- (Optional) To be on the safe side, you can also empty the whole system. Disconnect the system’s low-pressure line. Drain the fluid into an appropriate container.
- Continue turning the wheel so more fluid can be flushed out.
- Pour in some new power steering fluid and drain it back out as well. This step helps to flush out anything remaining in the system. You should repeat this step several times, just to be sure.
- Put the system back together.
- Lower the vehicle gently back to the ground.
- Fill up the power steering system with the appropriate fluid type.
If you don’t want to work on your own car or you are nervous about draining this system properly, you should get help from a professional mechanic. However, you can’t drive it to the shop. Instead, you would need to have the car towed. A mechanic can provide a professional flush, ensuring there’s no remaining fluid in the system.
Damage Caused by Brake Fluid in Power Steering System
If the brake fluid is able to circulate through the system, you will have a much harder time getting it out. Not only will this fluid smell bad, but you will notice something different with the steering system.
At first, it can cause the rubber seals to swell, leading to a leak. If left unchecked, the long-term effects can become pricey to repair. For example, if you need to replace the power steering pump, you could spend anywhere from $250 to $1,000, depending on the type of vehicle you drive.
How to Check Power Steering Fluid
1. Locate Reservoir
The first step to checking the power steering fluid is finding the appropriate reservoir. After all, your car probably has several containers filled with fluid under the hood.
You can look in your owner’s manual to find its location, as each model is different. It should be a small container that’s clear and it usually contains a black cap on the top.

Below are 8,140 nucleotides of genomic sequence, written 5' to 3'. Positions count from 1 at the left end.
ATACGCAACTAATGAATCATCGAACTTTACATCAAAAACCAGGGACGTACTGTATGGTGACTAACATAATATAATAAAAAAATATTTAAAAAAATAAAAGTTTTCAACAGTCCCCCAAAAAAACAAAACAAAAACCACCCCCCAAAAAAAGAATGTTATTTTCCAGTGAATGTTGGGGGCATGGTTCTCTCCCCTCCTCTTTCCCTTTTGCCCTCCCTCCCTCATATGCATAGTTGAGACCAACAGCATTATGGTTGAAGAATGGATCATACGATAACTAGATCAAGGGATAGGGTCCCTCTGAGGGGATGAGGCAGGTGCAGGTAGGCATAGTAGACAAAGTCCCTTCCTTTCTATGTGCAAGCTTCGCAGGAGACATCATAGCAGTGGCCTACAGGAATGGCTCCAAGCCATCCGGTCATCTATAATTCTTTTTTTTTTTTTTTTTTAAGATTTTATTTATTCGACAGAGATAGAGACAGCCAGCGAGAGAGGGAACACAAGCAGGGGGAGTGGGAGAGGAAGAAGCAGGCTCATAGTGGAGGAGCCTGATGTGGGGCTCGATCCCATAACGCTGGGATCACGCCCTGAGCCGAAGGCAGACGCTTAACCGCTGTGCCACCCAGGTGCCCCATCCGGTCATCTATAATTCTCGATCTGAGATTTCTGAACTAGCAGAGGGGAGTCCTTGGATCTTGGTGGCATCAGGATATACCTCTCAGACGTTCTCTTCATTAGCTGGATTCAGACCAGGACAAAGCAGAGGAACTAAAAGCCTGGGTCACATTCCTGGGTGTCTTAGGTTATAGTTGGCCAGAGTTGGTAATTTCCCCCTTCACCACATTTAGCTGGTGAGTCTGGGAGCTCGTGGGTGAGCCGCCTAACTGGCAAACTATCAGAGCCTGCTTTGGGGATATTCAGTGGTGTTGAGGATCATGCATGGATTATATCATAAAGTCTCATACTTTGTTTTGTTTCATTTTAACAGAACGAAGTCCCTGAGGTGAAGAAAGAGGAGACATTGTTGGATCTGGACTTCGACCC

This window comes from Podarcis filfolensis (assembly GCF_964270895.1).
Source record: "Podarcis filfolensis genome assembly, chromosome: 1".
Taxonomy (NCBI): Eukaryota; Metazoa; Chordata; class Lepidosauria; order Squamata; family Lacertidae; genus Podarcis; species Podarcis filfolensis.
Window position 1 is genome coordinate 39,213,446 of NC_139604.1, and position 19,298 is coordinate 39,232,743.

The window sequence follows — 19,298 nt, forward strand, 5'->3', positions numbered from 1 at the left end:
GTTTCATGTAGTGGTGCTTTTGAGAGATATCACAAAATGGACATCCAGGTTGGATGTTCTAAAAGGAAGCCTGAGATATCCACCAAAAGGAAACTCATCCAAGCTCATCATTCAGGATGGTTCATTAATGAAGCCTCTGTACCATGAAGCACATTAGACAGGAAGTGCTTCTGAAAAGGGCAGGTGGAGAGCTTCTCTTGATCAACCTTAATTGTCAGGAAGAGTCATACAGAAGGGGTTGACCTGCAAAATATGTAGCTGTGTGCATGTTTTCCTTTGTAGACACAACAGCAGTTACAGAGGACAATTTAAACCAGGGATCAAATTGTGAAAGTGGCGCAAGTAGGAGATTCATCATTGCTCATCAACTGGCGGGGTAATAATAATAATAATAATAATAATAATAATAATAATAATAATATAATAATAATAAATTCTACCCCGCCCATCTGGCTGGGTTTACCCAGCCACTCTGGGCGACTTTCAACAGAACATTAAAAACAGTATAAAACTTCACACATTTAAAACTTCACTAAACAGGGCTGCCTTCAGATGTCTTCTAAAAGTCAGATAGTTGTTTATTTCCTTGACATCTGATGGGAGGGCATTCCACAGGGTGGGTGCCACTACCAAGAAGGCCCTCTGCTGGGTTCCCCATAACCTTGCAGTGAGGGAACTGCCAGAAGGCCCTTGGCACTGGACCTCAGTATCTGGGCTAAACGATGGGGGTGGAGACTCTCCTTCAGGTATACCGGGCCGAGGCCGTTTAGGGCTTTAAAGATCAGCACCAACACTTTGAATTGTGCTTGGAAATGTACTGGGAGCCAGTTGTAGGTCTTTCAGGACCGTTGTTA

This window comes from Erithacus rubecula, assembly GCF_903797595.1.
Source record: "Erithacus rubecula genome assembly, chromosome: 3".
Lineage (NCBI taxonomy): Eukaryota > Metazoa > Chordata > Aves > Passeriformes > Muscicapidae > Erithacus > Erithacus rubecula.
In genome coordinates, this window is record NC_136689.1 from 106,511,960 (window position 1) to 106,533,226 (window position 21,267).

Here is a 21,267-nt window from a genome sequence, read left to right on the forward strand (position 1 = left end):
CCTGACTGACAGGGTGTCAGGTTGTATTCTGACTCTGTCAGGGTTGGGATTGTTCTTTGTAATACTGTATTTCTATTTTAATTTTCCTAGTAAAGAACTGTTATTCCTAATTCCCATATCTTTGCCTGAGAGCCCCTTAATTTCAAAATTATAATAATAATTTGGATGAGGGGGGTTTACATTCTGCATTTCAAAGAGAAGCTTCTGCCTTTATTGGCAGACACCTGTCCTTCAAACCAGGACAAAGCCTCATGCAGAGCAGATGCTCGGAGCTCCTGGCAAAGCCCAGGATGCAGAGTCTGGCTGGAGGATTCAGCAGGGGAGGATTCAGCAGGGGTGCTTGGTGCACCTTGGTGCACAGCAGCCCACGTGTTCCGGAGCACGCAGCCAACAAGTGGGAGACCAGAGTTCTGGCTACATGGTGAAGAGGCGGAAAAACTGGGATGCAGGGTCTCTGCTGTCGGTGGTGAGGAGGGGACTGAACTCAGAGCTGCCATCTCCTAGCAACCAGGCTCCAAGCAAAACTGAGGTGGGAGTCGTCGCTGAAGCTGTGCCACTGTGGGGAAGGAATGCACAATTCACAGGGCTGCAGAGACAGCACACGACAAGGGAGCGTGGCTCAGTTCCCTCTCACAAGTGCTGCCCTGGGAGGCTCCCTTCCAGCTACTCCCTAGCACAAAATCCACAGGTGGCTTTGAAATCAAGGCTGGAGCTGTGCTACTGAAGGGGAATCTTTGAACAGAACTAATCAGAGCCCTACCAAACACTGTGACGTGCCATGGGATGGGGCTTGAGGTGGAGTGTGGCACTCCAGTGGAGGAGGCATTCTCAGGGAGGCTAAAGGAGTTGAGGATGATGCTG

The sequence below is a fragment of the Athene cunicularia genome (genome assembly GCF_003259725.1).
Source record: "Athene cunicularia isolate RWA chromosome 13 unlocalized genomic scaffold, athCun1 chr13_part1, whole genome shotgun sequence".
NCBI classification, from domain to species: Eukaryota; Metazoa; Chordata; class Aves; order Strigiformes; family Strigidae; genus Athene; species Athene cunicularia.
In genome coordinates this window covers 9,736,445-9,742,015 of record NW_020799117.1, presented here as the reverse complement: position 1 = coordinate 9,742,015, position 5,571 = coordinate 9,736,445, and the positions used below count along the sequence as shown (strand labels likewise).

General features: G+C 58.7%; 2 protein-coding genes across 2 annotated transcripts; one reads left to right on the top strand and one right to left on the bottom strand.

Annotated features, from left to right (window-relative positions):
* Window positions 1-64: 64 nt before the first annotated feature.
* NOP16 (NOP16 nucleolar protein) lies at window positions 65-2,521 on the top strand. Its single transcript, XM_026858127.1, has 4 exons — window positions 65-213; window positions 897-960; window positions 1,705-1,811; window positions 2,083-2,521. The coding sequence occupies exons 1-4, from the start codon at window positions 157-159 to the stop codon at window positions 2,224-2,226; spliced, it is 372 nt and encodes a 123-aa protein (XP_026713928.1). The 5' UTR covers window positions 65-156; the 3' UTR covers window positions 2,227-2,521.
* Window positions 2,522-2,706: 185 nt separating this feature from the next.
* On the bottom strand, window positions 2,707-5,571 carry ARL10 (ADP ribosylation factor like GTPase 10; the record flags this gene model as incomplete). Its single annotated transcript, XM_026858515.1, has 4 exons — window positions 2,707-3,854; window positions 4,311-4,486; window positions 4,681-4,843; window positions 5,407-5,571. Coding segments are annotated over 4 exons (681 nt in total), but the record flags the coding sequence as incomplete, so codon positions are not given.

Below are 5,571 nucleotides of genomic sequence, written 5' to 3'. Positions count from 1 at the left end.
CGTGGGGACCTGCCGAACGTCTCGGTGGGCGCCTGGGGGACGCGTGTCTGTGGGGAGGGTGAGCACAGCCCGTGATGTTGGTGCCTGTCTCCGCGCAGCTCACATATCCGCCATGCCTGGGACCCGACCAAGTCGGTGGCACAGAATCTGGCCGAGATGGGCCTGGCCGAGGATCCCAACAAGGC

2. Examine Dipstick
If the vehicle has a dipstick system, there will be marks on it to look at. It should remind you of an oil dipstick. Remove the cap for the dipstick and wipe it clean with a shop towel.
If there’s no dipstick, you will examine the tank by the marks on the side. There should be a MAX and MIN line that the fluid should rest between.
Put the cap back on so the dipstick rests back in the fluid. You want to double-check it to see what level the fluid is at.
Most dipsticks contain marks that either say MAX and MIN or Full Hot and Full Cold. Either way, you want to ensure the level is located at the appropriate spot on the dipstick.
4. Fill, if Needed
If the power steering system is low, you need to top it off. Fill up the reservoir until it reaches the proper level.
If the fluid looks contaminated, you might want to perform a power steering flush instead. Most manufacturers recommend performing this maintenance task every 40,000 to 80,000 miles.
Can you mix brake fluid and power steering fluid?
No. You should not mix brake fluid and power steering fluid. Mixing or using these in the wrong system can cause serious damage to your car or even cause accidents. While both fluids are designed to lubricate and protect your car’s components, they serve different purposes and mixing the two can cause problems.
Can you use transmission fluid instead of power steering fluid?
It depends, in many older vehicles, the transmission fluid and power steering fluid were the same. However, in modern cars you will often find that these two fluids differ from each other. Check your owner’s manual and use only a compatible fluid for your vehicle.
Can you use brake fluid for anything else?
Brake fluid is a type of hydraulic fluid that is used in brake and clutch systems. While brake fluid is not something you can just use for anything else, it does have a few other uses beyond braking. Sometimes brake fluid can be used to clean metal parts, and brake fluid can also be used as a hydraulic fluid for other applications, such as hydraulic jacks and lifting equipment.
Can you use transmission fluid as brake fluid?
No. Transmission fluid should not be used in place of brake fluid. Using transmission fluid in your brakes can cause damage to brake components and may even result in loss of brake power, which can result in a serious accident or even death.